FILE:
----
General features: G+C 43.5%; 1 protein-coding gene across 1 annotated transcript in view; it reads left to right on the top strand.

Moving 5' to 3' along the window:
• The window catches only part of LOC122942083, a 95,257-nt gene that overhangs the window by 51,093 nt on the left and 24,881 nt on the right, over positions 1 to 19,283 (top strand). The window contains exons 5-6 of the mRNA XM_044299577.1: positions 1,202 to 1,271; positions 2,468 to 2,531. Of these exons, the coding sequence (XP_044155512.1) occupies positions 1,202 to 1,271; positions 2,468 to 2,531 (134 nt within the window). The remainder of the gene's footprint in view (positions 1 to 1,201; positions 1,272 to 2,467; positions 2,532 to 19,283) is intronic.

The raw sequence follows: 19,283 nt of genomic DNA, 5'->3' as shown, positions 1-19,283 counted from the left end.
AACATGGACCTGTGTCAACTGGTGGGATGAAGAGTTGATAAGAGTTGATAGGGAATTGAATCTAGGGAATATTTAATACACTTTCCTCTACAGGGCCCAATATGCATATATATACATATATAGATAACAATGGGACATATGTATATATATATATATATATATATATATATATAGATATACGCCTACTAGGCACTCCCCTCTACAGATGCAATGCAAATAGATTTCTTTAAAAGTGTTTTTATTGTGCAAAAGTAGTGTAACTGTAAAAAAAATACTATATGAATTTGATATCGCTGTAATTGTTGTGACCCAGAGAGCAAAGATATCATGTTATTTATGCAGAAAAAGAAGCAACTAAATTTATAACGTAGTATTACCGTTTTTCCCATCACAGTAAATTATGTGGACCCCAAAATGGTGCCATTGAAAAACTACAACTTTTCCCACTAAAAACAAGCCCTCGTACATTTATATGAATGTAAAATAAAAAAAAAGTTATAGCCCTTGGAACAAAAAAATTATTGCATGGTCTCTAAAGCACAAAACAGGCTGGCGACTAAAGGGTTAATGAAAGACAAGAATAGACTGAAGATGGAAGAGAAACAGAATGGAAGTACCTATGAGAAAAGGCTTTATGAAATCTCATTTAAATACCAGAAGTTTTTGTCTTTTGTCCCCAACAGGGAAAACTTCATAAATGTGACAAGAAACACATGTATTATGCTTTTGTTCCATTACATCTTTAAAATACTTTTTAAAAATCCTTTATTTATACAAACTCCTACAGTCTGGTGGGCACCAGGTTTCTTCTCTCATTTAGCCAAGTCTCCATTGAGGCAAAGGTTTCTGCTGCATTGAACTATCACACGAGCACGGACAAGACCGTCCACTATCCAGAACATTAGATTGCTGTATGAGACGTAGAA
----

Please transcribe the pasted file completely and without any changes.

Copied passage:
General features: G+C 43.5%; 1 protein-coding gene across 1 annotated transcript in view; it reads left to right on the top strand.

Moving 5' to 3' along the window:
• The window catches only part of LOC122942083, a 95,257-nt gene that overhangs the window by 51,093 nt on the left and 24,881 nt on the right, over positions 1 to 19,283 (top strand). The window contains exons 5-6 of the mRNA XM_044299577.1: positions 1,202 to 1,271; positions 2,468 to 2,531. Of these exons, the coding sequence (XP_044155512.1) occupies positions 1,202 to 1,271; positions 2,468 to 2,531 (134 nt within the window). The remainder of the gene's footprint in view (positions 1 to 1,201; positions 1,272 to 2,467; positions 2,532 to 19,283) is intronic.

The raw sequence follows: 19,283 nt of genomic DNA, 5'->3' as shown, positions 1-19,283 counted from the left end.
AACATGGACCTGTGTCAACTGGTGGGATGAAGAGTTGATAAGAGTTGATAGGGAATTGAATCTAGGGAATATTTAATACACTTTCCTCTACAGGGCCCAATATGCATATATATACATATATAGATAACAATGGGACATATGTATATATATATATATATATATATATATATATAGATATACGCCTACTAGGCACTCCCCTCTACAGATGCAATGCAAATAGATTTCTTTAAAAGTGTTTTTATTGTGCAAAAGTAGTGTAACTGTAAAAAAAATACTATATGAATTTGATATCGCTGTAATTGTTGTGACCCAGAGAGCAAAGATATCATGTTATTTATGCAGAAAAAGAAGCAACTAAATTTATAACGTAGTATTACCGTTTTTCCCATCACAGTAAATTATGTGGACCCCAAAATGGTGCCATTGAAAAACTACAACTTTTCCCACTAAAAACAAGCCCTCGTACATTTATATGAATGTAAAATAAAAAAAAAGTTATAGCCCTTGGAACAAAAAAATTATTGCATGGTCTCTAAAGCACAAAACAGGCTGGCGACTAAAGGGTTAATGAAAGACAAGAATAGACTGAAGATGGAAGAGAAACAGAATGGAAGTACCTATGAGAAAAGGCTTTATGAAATCTCATTTAAATACCAGAAGTTTTTGTCTTTTGTCCCCAACAGGGAAAACTTCATAAATGTGACAAGAAACACATGTATTATGCTTTTGTTCCATTACATCTTTAAAATACTTTTTAAAAATCCTTTATTTATACAAACTCCTACAGTCTGGTGGGCACCAGGTTTCTTCTCTCATTTAGCCAAGTCTCCATTGAGGCAAAGGTTTCTGCTGCATTGAACTATCACACGAGCACGGACAAGACCGTCCACTATCCAGAACATTAGATTGCTGTATGAGACGTAGAA